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Canoeing the Elk River and Thelon Rivers
from Damant Lake to Eyeberry Lake
into the Thelon Game Sanctuary in
Canada's North West Territories
So six of us, Nestor Lewyckyj, Peter Lewyckyj, Bohdan Lewyckyj, Alexandra (Olesia) Lewyckyj, Roman Poluha, and Paul Jarymowycz did a 3-week canoe trek from Damant Lake on the Elk River to Eyeberry Lake on the Thelon River. We had originally planned to canoe much further than that, to portage the Thelon Canyon and to canoe deep into the Thelon Game Sanctuary, but strangely enough, the weather was so fine, that we ended up taking our time, not pushing it, and we enjoyed it immensely. These photos and videos (links to You Tube) chronicle our trip.
Links to Raw You Tube Videos
Paul and Olesia had been to a 2-week scout camp just before our trip so they were tired. After sorting out and packaging their daily bags of Gorp, Paul was just too tuckered out and fell asleep on our couch.
This was our departure shot at 05:00 in our garage. We would be picking up Roman in Ottawa, and joining up with Bohdan in Sudbury. He was driving north from Toronto. Our journey would be about 4,100 kilometres from Montreal to Stony Rapids in Northern Saskatchewan, 55 hours of driving and we were going to do it around the clock with rotating drivers. We did it in 2010 and it was tough then. It was even tougher this time.
This was in Sudbury already, stopping for some food and drink. Bohdan's Subaru is the brown car with the hatch open just behind my Q7. We split up into two sets of three people.
Heading north from Sault-Ste-Marie to do the long drive over the top of Lake Superior. Like in 2010, we would be doing this drive at night.
It's not a bad road, with places to pass every 10 kilometres or so. We did not see a lot of traffic.
This is the sign at the first look out over the mighty Lake Superior. You have to look at a map to realize how huge it is. It's almost an inland sea. We stopped here for a while marvelling the site, glowing red in the sunset.
Olesia's hobbit shot
The flannel partners...
Our first full group shot with Lake Superior in the background
It was a beautiful sunset and it was good to stop knowing that we would be driving all night over the top of the lake towards Thunder Bay
The sky was just on fire that night, full of possibilities!
Paul's camera caught the last flaming glow of the sun
And off we went, driving north and over the top of Lake Superior towards Thunder Bay, and beyond!
This was the view out my back. My trailer with it's new custom made snap-on cover (very nice!) with Bohdan following in his Subaru Outback.
The ubiquitous Canola fields of Saskatchewan
I think this was where the 39 meets the 10, well north of The Pas in Northern Manitoba. We stopped here for lunch, which was like hamburgers and fries. It's really tough to get good food along the way. Impossible to get something like a salad.
Olesia gladly took her turn at driving the Subaru, and I kept her company on that leg of the trip.
We had great weather on the first leg of the drive, but driving into Saskatchewan, it was threatening rain.
Bohdan following us......
Finally arrived in Points North Landing, about 400 kilometres of gravel road north of La Ronge. This was the last place to get fuel, food, and shelter. It is a staging area for a lot of mining and resource companies. They have a full cafeteria, rooms, fuel, repair facilities, a landing strip and water landing facilities. We ate here and took fuel and rested. 200 more kilometres on BAD road until Stony Rapids, the end of our drive!
Seems like a lot of people were wearing flannel. Roman and Danio bonding....
Paul watching a deHavilland Dash 8 taxi out. Paul has his pilot's license, so he has this thing for planes. Who doesn't?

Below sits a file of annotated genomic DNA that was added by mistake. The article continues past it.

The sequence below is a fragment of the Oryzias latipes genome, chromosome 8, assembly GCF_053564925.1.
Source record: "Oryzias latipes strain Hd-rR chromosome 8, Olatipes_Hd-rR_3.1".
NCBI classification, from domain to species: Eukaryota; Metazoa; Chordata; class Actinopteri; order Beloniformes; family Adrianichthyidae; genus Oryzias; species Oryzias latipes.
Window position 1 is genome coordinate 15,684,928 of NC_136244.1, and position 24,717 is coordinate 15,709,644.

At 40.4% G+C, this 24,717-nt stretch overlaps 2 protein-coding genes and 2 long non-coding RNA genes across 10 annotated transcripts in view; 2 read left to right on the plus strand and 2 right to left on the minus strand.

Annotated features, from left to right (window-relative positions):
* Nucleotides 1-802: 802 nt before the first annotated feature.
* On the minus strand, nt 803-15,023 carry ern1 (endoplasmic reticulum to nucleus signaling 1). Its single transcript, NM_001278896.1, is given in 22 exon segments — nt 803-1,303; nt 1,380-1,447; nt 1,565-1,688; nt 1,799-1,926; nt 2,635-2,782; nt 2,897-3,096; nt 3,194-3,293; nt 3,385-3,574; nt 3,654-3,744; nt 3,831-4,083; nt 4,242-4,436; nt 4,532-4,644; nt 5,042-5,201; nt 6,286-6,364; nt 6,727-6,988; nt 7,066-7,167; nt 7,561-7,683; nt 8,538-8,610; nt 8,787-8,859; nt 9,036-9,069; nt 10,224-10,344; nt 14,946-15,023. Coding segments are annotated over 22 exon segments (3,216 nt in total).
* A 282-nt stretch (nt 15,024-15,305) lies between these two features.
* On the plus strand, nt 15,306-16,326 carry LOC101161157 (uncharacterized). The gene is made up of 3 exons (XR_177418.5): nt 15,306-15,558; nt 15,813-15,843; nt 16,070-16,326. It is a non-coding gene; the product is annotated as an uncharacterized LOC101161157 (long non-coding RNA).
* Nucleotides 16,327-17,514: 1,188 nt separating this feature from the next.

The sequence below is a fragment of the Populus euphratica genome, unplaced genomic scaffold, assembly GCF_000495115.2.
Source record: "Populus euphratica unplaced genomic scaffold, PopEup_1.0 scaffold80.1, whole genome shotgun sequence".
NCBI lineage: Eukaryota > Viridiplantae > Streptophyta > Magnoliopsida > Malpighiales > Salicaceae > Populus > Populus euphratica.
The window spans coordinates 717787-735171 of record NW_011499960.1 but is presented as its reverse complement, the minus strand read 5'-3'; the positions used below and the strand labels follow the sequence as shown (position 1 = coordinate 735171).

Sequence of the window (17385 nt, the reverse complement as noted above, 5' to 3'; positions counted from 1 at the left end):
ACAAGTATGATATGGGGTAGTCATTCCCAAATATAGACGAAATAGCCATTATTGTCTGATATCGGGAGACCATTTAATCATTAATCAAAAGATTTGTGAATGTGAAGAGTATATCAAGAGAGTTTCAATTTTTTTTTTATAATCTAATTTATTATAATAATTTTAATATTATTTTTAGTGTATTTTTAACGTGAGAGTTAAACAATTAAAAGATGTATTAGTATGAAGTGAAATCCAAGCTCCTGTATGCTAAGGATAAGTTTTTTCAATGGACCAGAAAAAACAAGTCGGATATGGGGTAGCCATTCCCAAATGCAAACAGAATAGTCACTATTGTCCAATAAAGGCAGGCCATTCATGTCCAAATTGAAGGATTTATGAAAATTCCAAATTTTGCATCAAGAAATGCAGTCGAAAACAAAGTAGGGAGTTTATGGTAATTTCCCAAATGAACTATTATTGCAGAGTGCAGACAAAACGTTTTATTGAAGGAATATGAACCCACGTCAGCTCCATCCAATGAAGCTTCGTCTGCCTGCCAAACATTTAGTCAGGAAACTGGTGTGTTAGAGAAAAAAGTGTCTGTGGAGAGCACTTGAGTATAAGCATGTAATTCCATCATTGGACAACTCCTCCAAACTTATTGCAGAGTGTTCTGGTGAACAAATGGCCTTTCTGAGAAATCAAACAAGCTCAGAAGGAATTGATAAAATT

Ok, seriously. Who would date these guys???
Doing that 200 kilometre rough gravel road drive from Points North Landing to Stony Rapids. It took us a bit less than 4 hours this time, better than the 5 hours it took in 2010. The road has been improved in spots, where the worst section were. Its still very rough, with very little traffic. If you get into trouble you are on your own!
Roman was just happy to get out of the car for a while. We stopped to take a look at an old burn.
This is a good view of the Q7 and our trailer with the custom made snap-on cover. We were driving pretty much due north, and we were getting up there. The trees were getting noticeably smaller and north-like. The terrain was sand and gravel. This is probably at about 58°North latitude.
Everything was getting VERY dusty out there!
The view from Bohdan's car on that last bit of road to Stony Rapids
Blueberries were well into season. We tried some and they were very good.
A forect recovering fro ma fire, probably a number of years ago. It takes a long time for the forest to start growing
You can see tha tthe road is not built wiht drainage in mind. In a rain storm, you would have a foot of water in spots.
Horsing around already in Stony Rapids, the afternoon that we arrived there. I think that we had dipped into the Jack Daniels some already. Actually, looking at the picture, that is an absolute certainty...
Roman with his professional paddling wear...
Not too many street signs in Stony Rapids. Those that are there, get a lot of attention.
Peter on the shore of the Athabasca River that flows from east to west through Stony Rapids, all the way into Alberta. Our Twin Otter float plane would be taking off from this water the next day. There was a lot of anticipation in the air.
The next day we went to the local transport company yard where Tundra Tom had shipped our 3 canoes. We picked them up and brought them down to the docks where our twin Otter would be picking them up. We stopped at the town sign to get a shot. We were now north of the 59th parallel.
The White Water inn, where we also stayed in 2010. The owner, Eddy White, is very nice and treated us very well. Bohdan had a flat tire upon our return and Eddy helped us out a lot. If life ever finds you in Stony Rapids, you have to stay here. If you take the option, they give you breakfast and dinner, with a pack lunch if you ask for it. The one truth about the north, or any out-of-the-way place, is that people are much friendlier and more helpful than in the city. It may sound like a cliché, but people have to rely more on one another and by default, they end up being more helpful.